From Publishers Weekly
The Soviet Union captured the world's attention in November 1957 when it shot a shaggy little mutt named Laika (Barker) into space on Sputnik II, which followed closely after Sputnik I, the first satellite ever launched. Pulitzer prize–winning journalist D'Antonio (The State Boys Rebellion) recounts how Americans, even though frightened by the Soviets' apparent superiority in space, warmed to Russian reports on the pooch. The daily paper in Huntsville, Ala.—where Nazi rocket meister Wernher von Braun was scheming to get his Redstone rockets into space—advertised the local pound with a picture of a refugee from the Soviet space program suspended from a parachute. D'Antonio chronicles the frenzied year of 1958, when the U.S. Army and Air Force hawked their competing rocket designs to a president apparently more interested in his golf game, and an ambitious senator named Lyndon Johnson made political hay out of rockets exploding on the launch pad. American rocketeers wrapped up the year by sending a laid-back monkey named Gordo into orbit. Space buffs will be familiar with most of the details of D'Antonio's story, but his fast-paced narrative incorporates firsthand accounts of everyday citizens caught up in the excitement of America's push into space. 8 pages of photos. (Sept.)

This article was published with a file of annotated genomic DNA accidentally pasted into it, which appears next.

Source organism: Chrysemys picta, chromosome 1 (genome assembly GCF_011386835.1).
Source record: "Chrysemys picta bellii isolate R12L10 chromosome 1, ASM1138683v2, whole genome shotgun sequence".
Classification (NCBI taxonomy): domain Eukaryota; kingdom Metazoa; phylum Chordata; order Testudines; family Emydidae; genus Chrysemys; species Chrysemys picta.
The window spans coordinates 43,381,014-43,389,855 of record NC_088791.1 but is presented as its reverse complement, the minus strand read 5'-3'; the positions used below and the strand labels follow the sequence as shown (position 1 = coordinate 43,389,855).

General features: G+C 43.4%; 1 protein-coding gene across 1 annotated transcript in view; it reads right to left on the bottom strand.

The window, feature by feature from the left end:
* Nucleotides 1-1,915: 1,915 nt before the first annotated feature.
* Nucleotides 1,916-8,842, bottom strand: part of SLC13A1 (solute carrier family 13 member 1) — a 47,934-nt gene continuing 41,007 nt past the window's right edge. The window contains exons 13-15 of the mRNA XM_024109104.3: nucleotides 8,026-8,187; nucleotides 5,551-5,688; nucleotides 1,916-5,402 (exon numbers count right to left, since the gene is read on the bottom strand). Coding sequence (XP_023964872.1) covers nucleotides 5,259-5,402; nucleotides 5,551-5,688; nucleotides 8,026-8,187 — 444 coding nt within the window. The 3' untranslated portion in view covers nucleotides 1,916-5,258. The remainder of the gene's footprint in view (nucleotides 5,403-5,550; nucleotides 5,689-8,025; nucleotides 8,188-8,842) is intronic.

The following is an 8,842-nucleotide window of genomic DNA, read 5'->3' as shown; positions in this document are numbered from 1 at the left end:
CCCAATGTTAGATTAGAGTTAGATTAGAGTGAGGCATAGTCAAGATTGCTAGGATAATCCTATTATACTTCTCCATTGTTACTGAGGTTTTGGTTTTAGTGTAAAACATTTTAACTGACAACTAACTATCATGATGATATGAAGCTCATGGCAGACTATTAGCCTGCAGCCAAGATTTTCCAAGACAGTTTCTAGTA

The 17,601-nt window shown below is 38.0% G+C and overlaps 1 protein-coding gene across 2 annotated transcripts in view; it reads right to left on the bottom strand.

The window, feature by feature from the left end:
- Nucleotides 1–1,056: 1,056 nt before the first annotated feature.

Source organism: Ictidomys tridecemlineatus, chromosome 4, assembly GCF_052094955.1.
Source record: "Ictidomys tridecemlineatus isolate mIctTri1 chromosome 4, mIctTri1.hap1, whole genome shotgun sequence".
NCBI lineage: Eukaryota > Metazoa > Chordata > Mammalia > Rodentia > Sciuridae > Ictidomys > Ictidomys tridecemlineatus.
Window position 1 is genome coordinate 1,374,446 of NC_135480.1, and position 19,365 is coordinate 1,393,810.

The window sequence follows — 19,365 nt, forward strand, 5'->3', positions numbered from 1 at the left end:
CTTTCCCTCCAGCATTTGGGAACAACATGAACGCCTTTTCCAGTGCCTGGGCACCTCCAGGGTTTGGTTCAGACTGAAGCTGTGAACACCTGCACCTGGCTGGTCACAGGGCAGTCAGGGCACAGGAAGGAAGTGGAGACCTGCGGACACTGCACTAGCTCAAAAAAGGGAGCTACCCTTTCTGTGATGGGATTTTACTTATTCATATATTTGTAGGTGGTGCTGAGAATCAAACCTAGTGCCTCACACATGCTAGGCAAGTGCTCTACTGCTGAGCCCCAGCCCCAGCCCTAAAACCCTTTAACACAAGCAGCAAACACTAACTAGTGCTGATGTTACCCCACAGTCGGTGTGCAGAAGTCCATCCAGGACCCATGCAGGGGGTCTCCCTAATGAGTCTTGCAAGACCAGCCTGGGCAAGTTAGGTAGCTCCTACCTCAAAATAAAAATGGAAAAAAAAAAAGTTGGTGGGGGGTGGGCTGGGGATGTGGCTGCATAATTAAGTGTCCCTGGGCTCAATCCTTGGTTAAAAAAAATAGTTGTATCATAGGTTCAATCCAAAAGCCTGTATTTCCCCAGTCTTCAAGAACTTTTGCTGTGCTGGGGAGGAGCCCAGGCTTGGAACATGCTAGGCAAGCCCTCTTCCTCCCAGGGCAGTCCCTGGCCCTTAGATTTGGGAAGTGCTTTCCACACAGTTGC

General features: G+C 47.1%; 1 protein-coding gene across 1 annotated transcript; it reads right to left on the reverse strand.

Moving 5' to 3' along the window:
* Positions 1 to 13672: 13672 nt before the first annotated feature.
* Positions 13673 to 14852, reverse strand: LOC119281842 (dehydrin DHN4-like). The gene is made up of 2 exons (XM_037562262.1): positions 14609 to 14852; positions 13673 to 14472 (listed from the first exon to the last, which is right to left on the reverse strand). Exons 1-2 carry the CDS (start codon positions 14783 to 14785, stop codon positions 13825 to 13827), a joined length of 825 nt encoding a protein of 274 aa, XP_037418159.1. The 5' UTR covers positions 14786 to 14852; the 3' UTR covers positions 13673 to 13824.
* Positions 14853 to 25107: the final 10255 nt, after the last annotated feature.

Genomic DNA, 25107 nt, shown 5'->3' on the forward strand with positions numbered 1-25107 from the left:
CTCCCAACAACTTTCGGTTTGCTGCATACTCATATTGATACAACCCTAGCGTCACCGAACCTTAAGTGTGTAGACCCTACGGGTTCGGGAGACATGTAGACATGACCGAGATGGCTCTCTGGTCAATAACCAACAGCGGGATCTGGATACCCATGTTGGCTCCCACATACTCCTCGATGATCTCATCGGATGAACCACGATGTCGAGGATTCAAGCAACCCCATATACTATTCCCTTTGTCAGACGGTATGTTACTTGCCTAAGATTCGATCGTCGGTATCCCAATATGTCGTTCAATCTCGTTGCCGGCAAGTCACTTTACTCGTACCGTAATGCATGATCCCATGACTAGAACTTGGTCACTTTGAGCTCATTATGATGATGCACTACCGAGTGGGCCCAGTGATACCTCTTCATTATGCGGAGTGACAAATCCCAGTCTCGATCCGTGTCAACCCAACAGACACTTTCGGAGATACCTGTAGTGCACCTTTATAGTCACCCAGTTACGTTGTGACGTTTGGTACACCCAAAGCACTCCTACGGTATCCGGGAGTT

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Competing with Matthew Brzezinski's Red Moon Rising (2007), D'Antonio's story of the space age's opening shots has less about politics, more about rocketry, and is archly exuberant about the improvisations of the first orbital objects. To call them satellites might overdignify Sputnik and America's first astronaut, Gordo the squirrel monkey. D'Antonio sardonically stresses that they and the unreliable rockets that blasted them into the heavens were ad hoc gadgets, rushed to launch pads in the frantic propaganda competition between the U.S. and the USSR. Any weird rocket idea in 195758 seemed like a sane idea, such as launching atom bombs into space or the recorded voice of President Eisenhower, assuring earthlings of America's desire for peace. Besides narrating countdowns, missile failures, and nuclear explosions, D'Antonio also evokes the boomtown atmosphere of Cape Canaveral through two young reporters, Jay Barbree and Wickham Stivers, who cut their teeth on the space-age story. An entertaining writer, D'Antonio delivers the technological heroics on which spaceflight fans are keen. Taylor, Gilbert
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